Two matches into the Hex for the 2018 World Cup, the Squad has nothing to show for itself. To be sure there is no shame in losing to El Enemigo (dos a cero had to end sometime) and to Costa Rica away where The Squad has never won. But it’s HOW the Squad has dropped these matches is the concern. The Steve Sampson circa 1998 type over coaching against El Enemigo in the first 20 minutes has made 3-4-3 into the new 3-6-1. Tuesday’s capitulation was simply inexcusable because Costa Rica, as good as they are, have never been nor are they now, nor will they be in the foreseeable future, four goals better than the US. The Squad mentally quit after they went to down 2-0 and the Ticos were more than happy to pile on as if they still haven’t gotten over the Snowpacolypse match from three years ago.

Klinsmann: Seemingly out of answers...and time (the sun)

Klinsmann: Seemingly out of answers…and time (the sun)

 

 

 

 

 

 

 

 

 

 

 

These are the matches that the US is supposed to win or at least be competitive if they are continue to make an impression in the World’s game. They’ve done neither.

While everything The Truth says about Klinsmann has to be viewed with a healthy degree of side-eye, his statement last year prior to the Gold Cup playoff that coaches who don’t get those results are fired in other parts of the world is as on point as Fife or Q-Tip on Linden Blvd.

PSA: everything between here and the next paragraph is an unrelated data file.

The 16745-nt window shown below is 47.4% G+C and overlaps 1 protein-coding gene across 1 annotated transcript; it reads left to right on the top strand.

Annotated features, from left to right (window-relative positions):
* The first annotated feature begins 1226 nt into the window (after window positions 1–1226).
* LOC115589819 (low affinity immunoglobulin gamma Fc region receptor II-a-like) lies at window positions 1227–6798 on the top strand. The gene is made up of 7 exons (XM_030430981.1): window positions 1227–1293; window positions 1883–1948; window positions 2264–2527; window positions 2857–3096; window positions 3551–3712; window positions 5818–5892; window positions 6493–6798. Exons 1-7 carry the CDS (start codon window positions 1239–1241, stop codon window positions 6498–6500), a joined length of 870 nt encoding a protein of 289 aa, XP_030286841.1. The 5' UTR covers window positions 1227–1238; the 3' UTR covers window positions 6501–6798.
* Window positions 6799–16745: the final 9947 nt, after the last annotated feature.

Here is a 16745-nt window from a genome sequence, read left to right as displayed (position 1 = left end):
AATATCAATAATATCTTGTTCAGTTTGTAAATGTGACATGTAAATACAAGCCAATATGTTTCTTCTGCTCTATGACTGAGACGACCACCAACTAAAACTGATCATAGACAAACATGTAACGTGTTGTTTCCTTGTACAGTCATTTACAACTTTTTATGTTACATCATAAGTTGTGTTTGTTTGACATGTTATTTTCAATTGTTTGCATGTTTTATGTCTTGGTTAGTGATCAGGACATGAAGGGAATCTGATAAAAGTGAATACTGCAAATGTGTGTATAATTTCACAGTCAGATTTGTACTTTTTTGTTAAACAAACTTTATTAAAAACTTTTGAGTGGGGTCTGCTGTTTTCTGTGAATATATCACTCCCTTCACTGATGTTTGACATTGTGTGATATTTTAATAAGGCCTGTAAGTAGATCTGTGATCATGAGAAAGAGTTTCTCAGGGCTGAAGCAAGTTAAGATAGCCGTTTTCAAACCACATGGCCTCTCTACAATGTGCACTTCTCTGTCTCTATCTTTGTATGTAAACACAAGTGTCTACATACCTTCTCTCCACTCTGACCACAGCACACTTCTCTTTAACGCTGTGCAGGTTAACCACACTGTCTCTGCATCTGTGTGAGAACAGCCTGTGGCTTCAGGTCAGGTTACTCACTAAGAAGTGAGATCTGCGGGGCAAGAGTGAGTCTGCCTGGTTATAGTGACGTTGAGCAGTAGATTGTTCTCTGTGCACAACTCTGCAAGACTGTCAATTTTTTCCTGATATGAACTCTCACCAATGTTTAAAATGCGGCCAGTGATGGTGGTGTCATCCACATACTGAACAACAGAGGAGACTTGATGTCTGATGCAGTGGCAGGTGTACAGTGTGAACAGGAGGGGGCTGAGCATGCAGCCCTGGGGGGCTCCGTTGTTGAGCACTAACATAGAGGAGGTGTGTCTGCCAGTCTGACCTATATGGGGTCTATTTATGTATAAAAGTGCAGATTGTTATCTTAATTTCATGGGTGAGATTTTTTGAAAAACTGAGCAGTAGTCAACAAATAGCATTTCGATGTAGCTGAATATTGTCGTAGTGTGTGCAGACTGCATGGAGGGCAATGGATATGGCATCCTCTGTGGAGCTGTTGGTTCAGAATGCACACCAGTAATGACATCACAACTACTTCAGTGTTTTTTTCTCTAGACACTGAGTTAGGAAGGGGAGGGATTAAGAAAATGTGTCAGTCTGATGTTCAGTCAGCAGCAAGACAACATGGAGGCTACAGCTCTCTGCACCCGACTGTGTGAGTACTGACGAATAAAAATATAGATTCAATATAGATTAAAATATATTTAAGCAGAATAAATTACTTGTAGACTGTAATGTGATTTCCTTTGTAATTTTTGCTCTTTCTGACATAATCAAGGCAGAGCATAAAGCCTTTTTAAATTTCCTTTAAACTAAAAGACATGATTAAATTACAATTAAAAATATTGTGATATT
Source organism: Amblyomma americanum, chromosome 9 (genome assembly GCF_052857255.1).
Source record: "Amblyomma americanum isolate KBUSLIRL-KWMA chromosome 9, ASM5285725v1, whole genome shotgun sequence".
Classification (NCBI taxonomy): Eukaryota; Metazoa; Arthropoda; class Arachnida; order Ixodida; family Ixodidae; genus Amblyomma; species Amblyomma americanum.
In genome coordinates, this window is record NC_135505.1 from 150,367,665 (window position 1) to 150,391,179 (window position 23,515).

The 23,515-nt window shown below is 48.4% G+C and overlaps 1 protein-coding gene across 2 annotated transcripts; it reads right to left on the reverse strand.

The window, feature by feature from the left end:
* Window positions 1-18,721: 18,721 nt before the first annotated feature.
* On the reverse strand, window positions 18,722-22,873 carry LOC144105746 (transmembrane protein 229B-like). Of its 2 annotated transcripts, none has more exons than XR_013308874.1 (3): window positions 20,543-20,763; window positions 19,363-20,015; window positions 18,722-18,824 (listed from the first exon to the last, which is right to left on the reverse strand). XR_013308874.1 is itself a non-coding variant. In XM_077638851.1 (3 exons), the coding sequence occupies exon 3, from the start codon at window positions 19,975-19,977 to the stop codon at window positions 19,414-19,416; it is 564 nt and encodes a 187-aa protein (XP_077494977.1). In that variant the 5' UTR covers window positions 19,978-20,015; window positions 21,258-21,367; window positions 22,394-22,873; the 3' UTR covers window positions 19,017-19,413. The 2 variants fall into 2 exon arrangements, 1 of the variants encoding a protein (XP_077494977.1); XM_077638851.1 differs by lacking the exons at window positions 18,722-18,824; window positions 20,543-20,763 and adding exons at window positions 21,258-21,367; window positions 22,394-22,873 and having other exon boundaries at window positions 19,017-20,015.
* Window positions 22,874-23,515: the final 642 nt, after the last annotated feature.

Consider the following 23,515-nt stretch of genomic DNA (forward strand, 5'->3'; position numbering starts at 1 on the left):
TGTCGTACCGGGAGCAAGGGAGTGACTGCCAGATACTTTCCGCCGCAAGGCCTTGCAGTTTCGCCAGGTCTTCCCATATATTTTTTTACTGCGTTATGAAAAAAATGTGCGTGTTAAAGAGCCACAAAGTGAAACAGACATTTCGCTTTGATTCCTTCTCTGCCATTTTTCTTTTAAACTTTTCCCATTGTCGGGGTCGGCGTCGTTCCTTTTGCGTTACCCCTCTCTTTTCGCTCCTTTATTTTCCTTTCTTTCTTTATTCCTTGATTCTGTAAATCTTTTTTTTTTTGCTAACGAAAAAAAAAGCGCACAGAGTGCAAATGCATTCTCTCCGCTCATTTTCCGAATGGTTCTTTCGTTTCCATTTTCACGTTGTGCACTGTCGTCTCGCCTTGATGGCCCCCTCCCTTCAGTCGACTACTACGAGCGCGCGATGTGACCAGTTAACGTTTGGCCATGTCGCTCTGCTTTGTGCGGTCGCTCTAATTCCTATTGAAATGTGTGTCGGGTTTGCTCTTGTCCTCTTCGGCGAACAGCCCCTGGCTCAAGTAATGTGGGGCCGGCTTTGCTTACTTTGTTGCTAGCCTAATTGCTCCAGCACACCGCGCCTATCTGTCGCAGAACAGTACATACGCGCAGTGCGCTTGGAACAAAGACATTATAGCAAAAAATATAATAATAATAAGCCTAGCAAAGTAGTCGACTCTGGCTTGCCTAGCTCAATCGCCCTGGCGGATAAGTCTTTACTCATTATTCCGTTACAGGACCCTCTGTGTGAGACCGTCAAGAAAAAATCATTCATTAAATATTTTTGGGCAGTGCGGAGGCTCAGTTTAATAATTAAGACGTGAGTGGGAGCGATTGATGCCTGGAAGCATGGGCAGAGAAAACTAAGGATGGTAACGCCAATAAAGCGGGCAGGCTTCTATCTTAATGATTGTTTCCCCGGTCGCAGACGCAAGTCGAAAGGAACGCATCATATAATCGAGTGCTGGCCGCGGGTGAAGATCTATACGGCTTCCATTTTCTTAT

That’s why I no longer believe.

If the Federation is going to make a coaching move, now is the time, two months before the annual January camp and about four to the next qualifier. I’m not going get into who should replace him. What I hope is that it is someone who can get this team to believe they can be great so that I can believe.

I did once.

I hope to again.

Soon.

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Based in Tallahassee, Andrew L. Dixon, III has contributed soccer articles to BASN since 2004. He previously authored a column for the US Soccer Players.com website. He can be reached at Andrew.Dixon@blackathlete.com